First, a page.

Data from: Differences in epiphyte biomass and community composition along landscape and within-crown spatial scales
Cite this dataset
Amici, Autumn; Nadkarni, Nalini; Williams, Cameron; Gotsch, Sybil (2019). Data from: Differences in epiphyte biomass and community composition along landscape and within-crown spatial scales [Dataset]. Dryad. https://doi.org/10.5061/dryad.f4qrfj6s1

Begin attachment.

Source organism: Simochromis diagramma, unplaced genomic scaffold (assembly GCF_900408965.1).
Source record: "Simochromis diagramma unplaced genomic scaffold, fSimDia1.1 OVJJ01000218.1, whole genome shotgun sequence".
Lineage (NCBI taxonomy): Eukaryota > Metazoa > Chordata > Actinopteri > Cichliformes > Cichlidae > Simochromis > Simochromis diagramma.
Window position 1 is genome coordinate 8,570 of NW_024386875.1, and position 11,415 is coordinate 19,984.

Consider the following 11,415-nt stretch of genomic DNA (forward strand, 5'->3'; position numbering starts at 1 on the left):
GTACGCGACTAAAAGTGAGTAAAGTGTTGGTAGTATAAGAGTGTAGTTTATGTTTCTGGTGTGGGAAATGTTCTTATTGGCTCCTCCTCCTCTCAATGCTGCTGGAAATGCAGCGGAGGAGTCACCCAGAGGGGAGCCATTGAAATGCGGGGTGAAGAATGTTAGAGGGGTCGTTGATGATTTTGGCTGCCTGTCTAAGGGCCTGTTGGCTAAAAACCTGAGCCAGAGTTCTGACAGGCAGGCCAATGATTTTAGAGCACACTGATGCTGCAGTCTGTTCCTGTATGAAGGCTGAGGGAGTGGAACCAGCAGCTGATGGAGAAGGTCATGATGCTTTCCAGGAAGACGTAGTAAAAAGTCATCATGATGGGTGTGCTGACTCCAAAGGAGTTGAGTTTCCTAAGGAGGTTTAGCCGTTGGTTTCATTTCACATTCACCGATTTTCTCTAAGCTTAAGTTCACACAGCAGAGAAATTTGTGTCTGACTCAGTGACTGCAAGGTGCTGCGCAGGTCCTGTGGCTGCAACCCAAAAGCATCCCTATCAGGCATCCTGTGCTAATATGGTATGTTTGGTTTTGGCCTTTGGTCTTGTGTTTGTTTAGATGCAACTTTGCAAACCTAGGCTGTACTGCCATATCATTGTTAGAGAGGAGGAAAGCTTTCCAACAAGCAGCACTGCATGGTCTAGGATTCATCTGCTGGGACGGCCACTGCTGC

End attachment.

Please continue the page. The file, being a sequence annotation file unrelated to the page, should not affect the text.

Vascular epiphytes contribute to the structural, compositional, and functional complexity of tropical montane cloud forests because of their high biomass, diversity, and ability to intercept and retain water and nutrients from atmospheric sources. However, human-caused climate change and forest-to-pasture conversion are rapidly altering tropical montane cloud forests. Epiphyte communities may be particularly vulnerable to these changes because of their dependence on direct atmospheric inputs and host trees for survival. In Monteverde, Costa Rica, we measured vascular epiphyte biomass, community composition, and richness at two spatial scales: (1) along an elevation gradient spanning premontane forests to montane cloud forests; and (2) within trees along branches from inner to outer crown positions. We also compared epiphyte biomass and distribution at these scales between two different land-cover types, comparing trees in closed canopy forest to isolated trees in pastures. An ordination of epiphyte communities at the level of trees grouped forested sites above versus below the cloud base, and separated forest versus pasture trees. Species richness increased with increasing elevation and decreased from inner to outer branch positions. Although richness did not differ between land-cover types, there were significant differences in community composition. The variability in epiphyte community organization between the two spatial scales and between land-cover types underscores the potential complexity of epiphyte responses to climate and land-cover changes.